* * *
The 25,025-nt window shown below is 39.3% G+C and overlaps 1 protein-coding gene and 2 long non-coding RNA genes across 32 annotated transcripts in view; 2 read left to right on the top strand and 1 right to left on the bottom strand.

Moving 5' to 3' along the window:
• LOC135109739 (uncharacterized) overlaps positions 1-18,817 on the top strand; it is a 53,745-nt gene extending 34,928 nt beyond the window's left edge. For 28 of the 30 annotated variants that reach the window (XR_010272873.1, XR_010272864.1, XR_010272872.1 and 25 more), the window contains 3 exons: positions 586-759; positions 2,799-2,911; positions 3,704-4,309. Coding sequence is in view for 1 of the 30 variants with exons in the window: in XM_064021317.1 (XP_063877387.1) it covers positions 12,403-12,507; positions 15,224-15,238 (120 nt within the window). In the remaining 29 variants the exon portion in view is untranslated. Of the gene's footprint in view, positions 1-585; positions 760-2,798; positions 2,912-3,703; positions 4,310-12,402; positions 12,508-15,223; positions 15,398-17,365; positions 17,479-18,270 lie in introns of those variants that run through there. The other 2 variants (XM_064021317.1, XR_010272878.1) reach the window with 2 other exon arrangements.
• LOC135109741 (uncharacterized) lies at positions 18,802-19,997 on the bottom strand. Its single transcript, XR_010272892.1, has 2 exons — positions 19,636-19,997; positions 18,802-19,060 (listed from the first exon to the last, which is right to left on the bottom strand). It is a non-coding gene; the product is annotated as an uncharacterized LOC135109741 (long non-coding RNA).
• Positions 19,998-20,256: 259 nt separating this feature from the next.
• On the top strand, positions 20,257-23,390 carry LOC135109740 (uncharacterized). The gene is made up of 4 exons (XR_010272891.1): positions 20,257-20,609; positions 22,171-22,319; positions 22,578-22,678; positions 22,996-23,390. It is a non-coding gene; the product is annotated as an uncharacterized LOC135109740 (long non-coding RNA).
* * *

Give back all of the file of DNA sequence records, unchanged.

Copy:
The 25,025-nt window shown below is 39.3% G+C and overlaps 1 protein-coding gene and 2 long non-coding RNA genes across 32 annotated transcripts in view; 2 read left to right on the top strand and 1 right to left on the bottom strand.

Moving 5' to 3' along the window:
• LOC135109739 (uncharacterized) overlaps positions 1-18,817 on the top strand; it is a 53,745-nt gene extending 34,928 nt beyond the window's left edge. For 28 of the 30 annotated variants that reach the window (XR_010272873.1, XR_010272864.1, XR_010272872.1 and 25 more), the window contains 3 exons: positions 586-759; positions 2,799-2,911; positions 3,704-4,309. Coding sequence is in view for 1 of the 30 variants with exons in the window: in XM_064021317.1 (XP_063877387.1) it covers positions 12,403-12,507; positions 15,224-15,238 (120 nt within the window). In the remaining 29 variants the exon portion in view is untranslated. Of the gene's footprint in view, positions 1-585; positions 760-2,798; positions 2,912-3,703; positions 4,310-12,402; positions 12,508-15,223; positions 15,398-17,365; positions 17,479-18,270 lie in introns of those variants that run through there. The other 2 variants (XM_064021317.1, XR_010272878.1) reach the window with 2 other exon arrangements.
• LOC135109741 (uncharacterized) lies at positions 18,802-19,997 on the bottom strand. Its single transcript, XR_010272892.1, has 2 exons — positions 19,636-19,997; positions 18,802-19,060 (listed from the first exon to the last, which is right to left on the bottom strand). It is a non-coding gene; the product is annotated as an uncharacterized LOC135109741 (long non-coding RNA).
• Positions 19,998-20,256: 259 nt separating this feature from the next.
• On the top strand, positions 20,257-23,390 carry LOC135109740 (uncharacterized). The gene is made up of 4 exons (XR_010272891.1): positions 20,257-20,609; positions 22,171-22,319; positions 22,578-22,678; positions 22,996-23,390. It is a non-coding gene; the product is annotated as an uncharacterized LOC135109740 (long non-coding RNA).